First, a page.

Snake expert aims to take a bite out of fear

-A A +A

By Ada Ciuca

For the Los Alamos community, this summer has been one filled with hot days, flash flood warnings, and rattlesnake sightings. During a snake encounter, most people have a tendency to become scared and defensive, but local snake expert Tom Wyant does not encourage that behavior.
In an attempt to educate members of the community, Wyant, the go-to man for locals experiencing snake issues, conducted a free class called “Snake Safety” at the Pajarito Environmental Education Center (PEEC). Throughout the class, he kept referring to the slithery creatures as beautiful and essential for the environment, as they eat disease-carrying rodents without being able to transmit diseases any further.
“I’m a snake enthusiast,” Wyant said during the presentation. To prove his point, he brought along some friends- an assortment of eight snakes, some of which were venomous rattlesnakes. Wyant spent time showing off the less dangerous snakes, allowing them to coil around his arms and neck. As it turns out, most of the snakes roaming around Los Alamos gardens are corn snakes, garter snakes, bull snakes, and other variations of non-venomous species.
Rattlesnakes are the more dangerous common find, but by following some set rules, close encounters can be avoided. First of all, in order to prevent snake bites, one must be aware of his or her surroundings. Steps such as walking on clear ground, using a walking stick to rustle shrubs along the sides of hiking trails, wearing protective clothing, and wearing gloves when using the hands to move rocks are simple, effective ways of preventing an accident in the first place.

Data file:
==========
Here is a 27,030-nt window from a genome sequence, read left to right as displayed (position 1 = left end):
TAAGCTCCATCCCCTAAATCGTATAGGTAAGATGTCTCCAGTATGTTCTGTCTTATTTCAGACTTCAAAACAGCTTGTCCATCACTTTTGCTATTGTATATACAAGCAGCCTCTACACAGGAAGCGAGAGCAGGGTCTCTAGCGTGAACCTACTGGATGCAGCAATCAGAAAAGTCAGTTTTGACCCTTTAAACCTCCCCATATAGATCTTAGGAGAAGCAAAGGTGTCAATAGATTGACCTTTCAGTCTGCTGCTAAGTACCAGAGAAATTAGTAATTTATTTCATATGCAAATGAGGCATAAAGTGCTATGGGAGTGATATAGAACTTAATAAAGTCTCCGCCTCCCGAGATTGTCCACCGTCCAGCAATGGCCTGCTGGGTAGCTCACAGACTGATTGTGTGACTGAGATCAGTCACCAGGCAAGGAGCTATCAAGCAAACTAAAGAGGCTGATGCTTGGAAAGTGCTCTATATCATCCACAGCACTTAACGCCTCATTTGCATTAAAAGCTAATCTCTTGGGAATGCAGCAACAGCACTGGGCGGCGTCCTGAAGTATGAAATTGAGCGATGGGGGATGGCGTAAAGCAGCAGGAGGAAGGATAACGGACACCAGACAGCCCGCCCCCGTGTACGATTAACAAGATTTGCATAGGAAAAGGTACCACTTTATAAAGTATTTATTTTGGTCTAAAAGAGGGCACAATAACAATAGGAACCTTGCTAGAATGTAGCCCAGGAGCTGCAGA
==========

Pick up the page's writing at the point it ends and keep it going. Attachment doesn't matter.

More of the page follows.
In the event of a snake encounter, one must first slowly look around, as there might be more snakes. As soon as the creature is spotted, one must stop, and slowly begin to back away from the reptile. Snakes feel the presence of humans through vibrations in the ground, so as long as the vibrations are nonexistent, it is easier to avoid the hazard. Protective clothing is always a good idea, as it eliminates the chance of snakes being attracted to one’s body heat.
If a bite does occur, it is important to remain calm, as any activity which speeds the heart rate and metabolism will increase the spreading rate of venom through the body. Do not attempt to capture the snake, but stay at a safe distance, keeping the bitten area immobilized and at level with the heart. Never use ice to treat the bite, nor use bite kits. The only treatment proven to be effective in such cases is the appropriate serum/antivenin, administered by a medical professional.
For those that feel safer being able to identify types of snakes, some field guides may be useful. Non-venomous snakes have rounded heads, rounded pupils, sharp teeth, and no fangs. Their belly plates are in two sections to their sharp, pointed tails. Venomous snakes have triangular heads, elliptical pupils, and upper jaws with fangs. Their belly plates extend all the way across their bodies to their blunt or rounded tails.
In some cases, as a defense mechanism, non-venomous snakes may try to take on the appearance of venomous snakes in an attempt to be left alone.
True rattlesnakes do not always give a warning before striking, so always be aware no matter how harmless the creature may look.
In case of a snake emergency, call Tom Wyant at 505-665-1692, or the Wildlife Center at 505-753-9505.